“One Man’s Century”

Community Foundation Higher Ground 0 Comments

“Age is a question of mind over matter, if you don’t mind, it doesn’t matter.” Satchel Paige This past Sunday, I was blessed to be among 300 well-wishers that attended and enjoyed the 100th birthday celebration of my uncle, Thomas William Hinds. The number of people was quite surprising to me. I could count 50 or so family members, but most of the people were his friends, and you just don’t expect a centurion to have so many friends still around. In fact, one of these friends, Josh Jackson had already crossed over the century mark and came to the front to welcome him into the prestigious club. Mr. Jackson offered the Satchel Paige quote and added a story of how fascinated his young great grandson was with his age of 102. The young eight year old asked, “Did you start at one year old like the rest of us ?”.

It was a lovely and inspiring day of memories, accolades, and laughter lavished on my uncle and my aunt Grace Whatley Hinds, as they sat at the head table, occasionally taking a quick nap or two in the midst of it all. Both of them had been Atlanta public school educators who gave lifetimes of service towards the training and mentoring of young people. They have been real neighbors and caring friends. It was that legacy of love and service that has kept alive relationships across generations, and brought so many out. Yet, there is another story of an unsung hero that made it all possible.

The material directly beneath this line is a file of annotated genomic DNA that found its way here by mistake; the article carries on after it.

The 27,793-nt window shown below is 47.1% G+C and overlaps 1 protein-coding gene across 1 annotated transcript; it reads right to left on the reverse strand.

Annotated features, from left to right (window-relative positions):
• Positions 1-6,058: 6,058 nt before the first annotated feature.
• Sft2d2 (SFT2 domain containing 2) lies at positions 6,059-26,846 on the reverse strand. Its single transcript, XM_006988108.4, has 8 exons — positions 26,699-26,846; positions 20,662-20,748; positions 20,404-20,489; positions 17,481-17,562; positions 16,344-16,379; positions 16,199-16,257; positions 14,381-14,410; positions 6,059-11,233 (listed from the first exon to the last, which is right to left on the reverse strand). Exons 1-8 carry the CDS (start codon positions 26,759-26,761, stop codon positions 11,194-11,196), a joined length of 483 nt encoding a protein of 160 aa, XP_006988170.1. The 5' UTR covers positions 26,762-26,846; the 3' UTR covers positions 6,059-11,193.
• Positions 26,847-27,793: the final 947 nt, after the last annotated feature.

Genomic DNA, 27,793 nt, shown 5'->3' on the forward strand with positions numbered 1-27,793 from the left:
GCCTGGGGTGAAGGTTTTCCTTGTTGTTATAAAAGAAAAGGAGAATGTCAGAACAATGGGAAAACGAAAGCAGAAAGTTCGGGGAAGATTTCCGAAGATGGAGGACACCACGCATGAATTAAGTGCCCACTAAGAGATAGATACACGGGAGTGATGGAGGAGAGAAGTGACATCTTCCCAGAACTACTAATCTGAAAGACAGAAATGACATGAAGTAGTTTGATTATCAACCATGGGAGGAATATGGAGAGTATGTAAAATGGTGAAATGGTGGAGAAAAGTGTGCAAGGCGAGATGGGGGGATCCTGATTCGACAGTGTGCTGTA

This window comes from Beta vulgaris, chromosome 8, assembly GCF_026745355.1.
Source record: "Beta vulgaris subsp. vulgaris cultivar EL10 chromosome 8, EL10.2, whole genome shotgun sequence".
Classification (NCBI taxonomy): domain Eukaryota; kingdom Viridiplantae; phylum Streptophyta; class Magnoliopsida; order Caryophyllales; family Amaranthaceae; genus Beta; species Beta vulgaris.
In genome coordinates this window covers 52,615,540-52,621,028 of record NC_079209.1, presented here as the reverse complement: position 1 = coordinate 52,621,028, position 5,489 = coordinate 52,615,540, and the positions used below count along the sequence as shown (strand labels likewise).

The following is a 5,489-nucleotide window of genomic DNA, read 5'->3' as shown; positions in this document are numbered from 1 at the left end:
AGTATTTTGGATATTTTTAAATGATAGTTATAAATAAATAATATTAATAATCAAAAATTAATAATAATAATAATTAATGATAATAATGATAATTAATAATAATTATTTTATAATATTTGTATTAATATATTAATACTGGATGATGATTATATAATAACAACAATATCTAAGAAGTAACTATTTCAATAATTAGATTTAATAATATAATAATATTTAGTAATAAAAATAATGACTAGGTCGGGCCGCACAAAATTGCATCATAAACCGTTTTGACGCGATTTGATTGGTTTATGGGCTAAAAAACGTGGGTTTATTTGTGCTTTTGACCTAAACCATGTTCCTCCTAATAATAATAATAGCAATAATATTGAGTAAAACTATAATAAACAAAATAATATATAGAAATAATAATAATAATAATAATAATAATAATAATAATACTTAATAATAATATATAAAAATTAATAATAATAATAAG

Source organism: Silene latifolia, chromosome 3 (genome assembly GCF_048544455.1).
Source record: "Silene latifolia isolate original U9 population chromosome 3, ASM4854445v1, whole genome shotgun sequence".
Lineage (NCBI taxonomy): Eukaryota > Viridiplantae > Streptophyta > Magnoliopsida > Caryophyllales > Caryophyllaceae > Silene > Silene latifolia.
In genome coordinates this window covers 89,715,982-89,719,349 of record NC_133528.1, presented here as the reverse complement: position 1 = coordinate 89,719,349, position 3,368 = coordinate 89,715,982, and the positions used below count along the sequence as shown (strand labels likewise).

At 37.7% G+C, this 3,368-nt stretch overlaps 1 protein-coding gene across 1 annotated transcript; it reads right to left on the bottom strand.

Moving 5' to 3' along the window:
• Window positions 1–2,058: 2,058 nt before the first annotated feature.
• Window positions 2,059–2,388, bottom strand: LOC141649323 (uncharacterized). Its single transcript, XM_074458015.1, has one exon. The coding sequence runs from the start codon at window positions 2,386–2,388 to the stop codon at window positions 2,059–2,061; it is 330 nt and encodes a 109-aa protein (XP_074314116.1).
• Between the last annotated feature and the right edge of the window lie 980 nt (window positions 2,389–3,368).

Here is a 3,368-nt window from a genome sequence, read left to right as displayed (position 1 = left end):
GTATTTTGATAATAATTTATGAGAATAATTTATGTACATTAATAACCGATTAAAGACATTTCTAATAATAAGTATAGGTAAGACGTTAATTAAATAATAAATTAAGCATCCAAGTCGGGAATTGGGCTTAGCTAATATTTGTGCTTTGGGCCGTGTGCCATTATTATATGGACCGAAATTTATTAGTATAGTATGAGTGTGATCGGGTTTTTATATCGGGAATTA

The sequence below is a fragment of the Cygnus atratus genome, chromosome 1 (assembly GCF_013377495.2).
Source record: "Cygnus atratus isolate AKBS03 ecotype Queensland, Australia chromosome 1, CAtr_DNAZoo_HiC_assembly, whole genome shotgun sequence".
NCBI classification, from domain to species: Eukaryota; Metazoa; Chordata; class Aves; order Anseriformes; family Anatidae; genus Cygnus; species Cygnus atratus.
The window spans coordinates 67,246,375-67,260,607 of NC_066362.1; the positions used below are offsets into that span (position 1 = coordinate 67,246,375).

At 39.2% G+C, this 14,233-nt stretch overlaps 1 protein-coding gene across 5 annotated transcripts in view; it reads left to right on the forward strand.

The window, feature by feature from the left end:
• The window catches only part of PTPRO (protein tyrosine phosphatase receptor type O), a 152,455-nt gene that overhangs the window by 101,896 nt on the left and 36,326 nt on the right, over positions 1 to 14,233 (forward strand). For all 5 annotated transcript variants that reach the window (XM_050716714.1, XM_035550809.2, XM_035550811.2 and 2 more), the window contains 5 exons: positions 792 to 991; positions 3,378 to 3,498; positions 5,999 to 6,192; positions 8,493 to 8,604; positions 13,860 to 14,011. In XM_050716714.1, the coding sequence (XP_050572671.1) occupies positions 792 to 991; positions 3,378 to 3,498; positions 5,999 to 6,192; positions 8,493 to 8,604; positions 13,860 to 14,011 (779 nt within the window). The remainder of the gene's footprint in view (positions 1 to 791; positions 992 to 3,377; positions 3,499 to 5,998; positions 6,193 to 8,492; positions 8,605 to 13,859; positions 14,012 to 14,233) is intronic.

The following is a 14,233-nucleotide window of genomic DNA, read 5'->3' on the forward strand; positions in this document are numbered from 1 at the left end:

Their daughter, Sylvia Hinds Reid, has cared for her parents with impeccable compassion and service for the past 15 years. She laughs, saying that each is in the “prime of their senility”, while keeping them healthy, engaged, comfortable, and in their own home. Her mother did the same for our grandmother and two great aunts. It’s a daunting task and, these days, an uncommon sacrifice, but a service of such importance that it adds years to one’s life, quality to one’s years, and a deep sense of fulfillment to both the recipient and the caregiver.

More of us are living to see 80, 90, and 100 years of age, and as we do, it is my prayer that there is a Sylvia in each of our lives to comfort, protect, and appreciate us. The best assurance of that however, is to be that caring person to others while the strength and opportunity is yours.

“Wisdom is knowing what to do next, Virtue is doing it.”